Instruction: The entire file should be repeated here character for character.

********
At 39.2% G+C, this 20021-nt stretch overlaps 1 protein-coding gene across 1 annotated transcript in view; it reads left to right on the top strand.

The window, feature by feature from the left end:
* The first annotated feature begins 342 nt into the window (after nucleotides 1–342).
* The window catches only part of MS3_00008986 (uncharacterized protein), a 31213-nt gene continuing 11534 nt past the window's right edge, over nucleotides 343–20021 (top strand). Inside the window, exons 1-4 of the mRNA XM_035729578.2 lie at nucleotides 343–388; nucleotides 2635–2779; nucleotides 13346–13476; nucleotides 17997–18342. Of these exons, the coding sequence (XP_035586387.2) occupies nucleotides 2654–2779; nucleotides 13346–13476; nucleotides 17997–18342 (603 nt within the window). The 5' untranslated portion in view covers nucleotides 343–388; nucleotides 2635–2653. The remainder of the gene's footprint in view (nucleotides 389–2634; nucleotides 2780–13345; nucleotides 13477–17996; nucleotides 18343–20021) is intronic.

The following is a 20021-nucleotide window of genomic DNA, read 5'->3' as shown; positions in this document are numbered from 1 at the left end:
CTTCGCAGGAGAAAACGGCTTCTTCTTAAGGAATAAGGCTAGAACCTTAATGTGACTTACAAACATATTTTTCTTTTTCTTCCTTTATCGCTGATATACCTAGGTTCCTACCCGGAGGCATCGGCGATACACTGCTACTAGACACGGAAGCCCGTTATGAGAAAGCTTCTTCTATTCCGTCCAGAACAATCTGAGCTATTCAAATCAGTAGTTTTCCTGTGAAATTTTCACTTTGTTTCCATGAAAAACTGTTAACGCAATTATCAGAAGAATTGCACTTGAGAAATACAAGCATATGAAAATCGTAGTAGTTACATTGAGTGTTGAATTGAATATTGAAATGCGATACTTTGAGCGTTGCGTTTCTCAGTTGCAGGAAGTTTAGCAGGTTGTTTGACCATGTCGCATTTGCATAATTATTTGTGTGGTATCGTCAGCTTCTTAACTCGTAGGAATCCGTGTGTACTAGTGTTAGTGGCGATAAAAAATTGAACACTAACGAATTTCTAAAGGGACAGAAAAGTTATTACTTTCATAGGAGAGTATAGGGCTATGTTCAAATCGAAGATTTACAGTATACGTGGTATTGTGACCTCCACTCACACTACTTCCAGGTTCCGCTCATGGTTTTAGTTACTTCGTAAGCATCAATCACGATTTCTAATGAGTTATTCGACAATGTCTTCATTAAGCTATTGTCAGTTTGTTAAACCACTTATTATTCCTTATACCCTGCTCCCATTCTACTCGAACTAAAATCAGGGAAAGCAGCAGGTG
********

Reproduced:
At 39.2% G+C, this 20021-nt stretch overlaps 1 protein-coding gene across 1 annotated transcript in view; it reads left to right on the top strand.

The window, feature by feature from the left end:
* The first annotated feature begins 342 nt into the window (after nucleotides 1–342).
* The window catches only part of MS3_00008986 (uncharacterized protein), a 31213-nt gene continuing 11534 nt past the window's right edge, over nucleotides 343–20021 (top strand). Inside the window, exons 1-4 of the mRNA XM_035729578.2 lie at nucleotides 343–388; nucleotides 2635–2779; nucleotides 13346–13476; nucleotides 17997–18342. Of these exons, the coding sequence (XP_035586387.2) occupies nucleotides 2654–2779; nucleotides 13346–13476; nucleotides 17997–18342 (603 nt within the window). The 5' untranslated portion in view covers nucleotides 343–388; nucleotides 2635–2653. The remainder of the gene's footprint in view (nucleotides 389–2634; nucleotides 2780–13345; nucleotides 13477–17996; nucleotides 18343–20021) is intronic.

The following is a 20021-nucleotide window of genomic DNA, read 5'->3' as shown; positions in this document are numbered from 1 at the left end:
CTTCGCAGGAGAAAACGGCTTCTTCTTAAGGAATAAGGCTAGAACCTTAATGTGACTTACAAACATATTTTTCTTTTTCTTCCTTTATCGCTGATATACCTAGGTTCCTACCCGGAGGCATCGGCGATACACTGCTACTAGACACGGAAGCCCGTTATGAGAAAGCTTCTTCTATTCCGTCCAGAACAATCTGAGCTATTCAAATCAGTAGTTTTCCTGTGAAATTTTCACTTTGTTTCCATGAAAAACTGTTAACGCAATTATCAGAAGAATTGCACTTGAGAAATACAAGCATATGAAAATCGTAGTAGTTACATTGAGTGTTGAATTGAATATTGAAATGCGATACTTTGAGCGTTGCGTTTCTCAGTTGCAGGAAGTTTAGCAGGTTGTTTGACCATGTCGCATTTGCATAATTATTTGTGTGGTATCGTCAGCTTCTTAACTCGTAGGAATCCGTGTGTACTAGTGTTAGTGGCGATAAAAAATTGAACACTAACGAATTTCTAAAGGGACAGAAAAGTTATTACTTTCATAGGAGAGTATAGGGCTATGTTCAAATCGAAGATTTACAGTATACGTGGTATTGTGACCTCCACTCACACTACTTCCAGGTTCCGCTCATGGTTTTAGTTACTTCGTAAGCATCAATCACGATTTCTAATGAGTTATTCGACAATGTCTTCATTAAGCTATTGTCAGTTTGTTAAACCACTTATTATTCCTTATACCCTGCTCCCATTCTACTCGAACTAAAATCAGGGAAAGCAGCAGGTG